Advocates of so-called safe-injection sites are seizing on a new study that finds crime has apparently not increased in East Harlem and Washington Heights neighborhoods featuring overdose-prevention centers. The decline in arrests is welcome news, of course, but not necessarily proof that crime has lessened; the study found a rise in 311 calls about drug activity, for example. What’s more, the fact that arrests have gone down doesn’t prove that the safe-injection sites, which remain illegal under federal law, are the cause.
This first serious study of “harm reduction” experiments falls short for other reasons. It does not address key questions about the long-term effects of these sites on addicts, on overdose deaths, and on social norms. Until we know more, we should remain skeptical that they are good for neighborhoods or the city.
OnPoint NYC, which operates the facilities, claims to have prevented some 1,100 overdose deaths since it opened its doors in November 2021. But administering naloxone to an addict whose heroin has been spiked with fentanyl does not tell us anything about the fate of that addict over time—“longitudinally,” as the social scientists say. Do these addicts go on to seek treatment? Do they recover? Do they get jobs? Or do they just die somewhere else? Unless the harm-reduction crowd can find ways to answer these questions, we will have no clear idea about the value of the sites.
Beyond questions about outcomes for individual drug users at these sites, what effect does harm reduction have on overdose deaths citywide? Harm-reduction advocates have good reason to be cautious. Safe-injection sites have legally operated in Vancouver since 2003, yet overdose deaths there are soaring. In July, CBC News reported that British Columbia had set a dubious new record, with 1,455 overdose deaths in the first seven months of the year. More than 190 BC residents per month overdosed for 13 consecutive months. Most who did so lived in Vancouver, a city with a population of about 675,000. Unless overdoses decline not just in the safe houses but citywide, how can harm-reduction advocates claim success?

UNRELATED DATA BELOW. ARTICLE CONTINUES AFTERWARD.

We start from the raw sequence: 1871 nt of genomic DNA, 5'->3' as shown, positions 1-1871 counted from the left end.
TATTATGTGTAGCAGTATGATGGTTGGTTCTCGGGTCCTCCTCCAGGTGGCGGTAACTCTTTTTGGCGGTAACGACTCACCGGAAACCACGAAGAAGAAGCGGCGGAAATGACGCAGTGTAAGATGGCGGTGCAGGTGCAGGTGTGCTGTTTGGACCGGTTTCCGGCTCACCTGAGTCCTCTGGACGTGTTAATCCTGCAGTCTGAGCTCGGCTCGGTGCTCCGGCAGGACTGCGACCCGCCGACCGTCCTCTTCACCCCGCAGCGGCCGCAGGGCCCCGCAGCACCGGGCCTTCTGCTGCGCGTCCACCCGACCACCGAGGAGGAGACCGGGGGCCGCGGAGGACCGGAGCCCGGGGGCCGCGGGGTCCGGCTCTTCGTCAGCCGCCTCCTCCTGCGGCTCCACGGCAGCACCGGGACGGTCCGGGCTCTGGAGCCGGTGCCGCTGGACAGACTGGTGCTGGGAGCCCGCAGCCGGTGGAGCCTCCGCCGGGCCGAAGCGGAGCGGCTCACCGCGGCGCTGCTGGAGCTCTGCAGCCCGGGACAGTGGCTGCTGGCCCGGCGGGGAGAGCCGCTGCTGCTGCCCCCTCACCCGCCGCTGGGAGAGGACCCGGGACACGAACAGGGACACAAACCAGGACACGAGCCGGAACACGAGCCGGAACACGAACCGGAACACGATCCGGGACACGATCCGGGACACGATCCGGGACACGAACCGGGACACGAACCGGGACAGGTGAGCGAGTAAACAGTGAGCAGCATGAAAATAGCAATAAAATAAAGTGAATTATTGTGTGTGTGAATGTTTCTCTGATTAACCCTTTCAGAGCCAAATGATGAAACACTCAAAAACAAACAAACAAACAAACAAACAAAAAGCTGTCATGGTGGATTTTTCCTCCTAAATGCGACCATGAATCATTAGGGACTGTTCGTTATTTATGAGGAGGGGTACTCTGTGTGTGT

Nor can one minimize the study’s findings of increased 311 calls in and around the OnPoint NYC sites. Even if crime around the sites has declined, neighborhoods are right to be concerned. The sites do more than serve addicts; they broadcast the message that using hard drugs is normal. Children stepping over syringes on the sidewalks understand that the city is acquiescing to addiction. It’s no wonder that in Philadelphia, which has seen a concerted campaign to open a safe-injection site in its Kensington neighborhood, a city council member led a charge to ban such sites citywide—a policy the council approved in September.
Before the hearing, District 7 councilwoman Quetcy Lozada, who introduced the legislation in May, addressed the public outside of City Hall with a group of councilmembers standing behind her. “It is not fair to the children in that community to have to walk by what they walk by every day,” she said, stressing her commitment to “finding real solutions” for those suffering from addiction, and to “a better quality of life to the Kensington-Harrowgate community.”
Oregon residents, too, have discovered that accepting the use of hard drugs is no answer. The state legislature there voted to decriminalize hard drugs in 2020 and to replace arrests with traffic-ticket-like citations and referral to a treatment program. The Wall Street Journal reports that police have issued some 6,000 tickets for drug possession, but that only 92 drug users have sought treatment. The streets in Portland remain filled with homeless addicts. Repeal of the decriminalization law seems likely.
It’s easy to take a snapshot of the OnPoint NYC harm-reduction sites and assert that they are effective in preventing overdoses when drug use is supervised by a nurse or doctor. But the true metric of success for any drug policy should be addicts recovering and overdoses declining citywide. If we continue to send the message that illegal drug use is a manageable habit, we will put future generations at risk.
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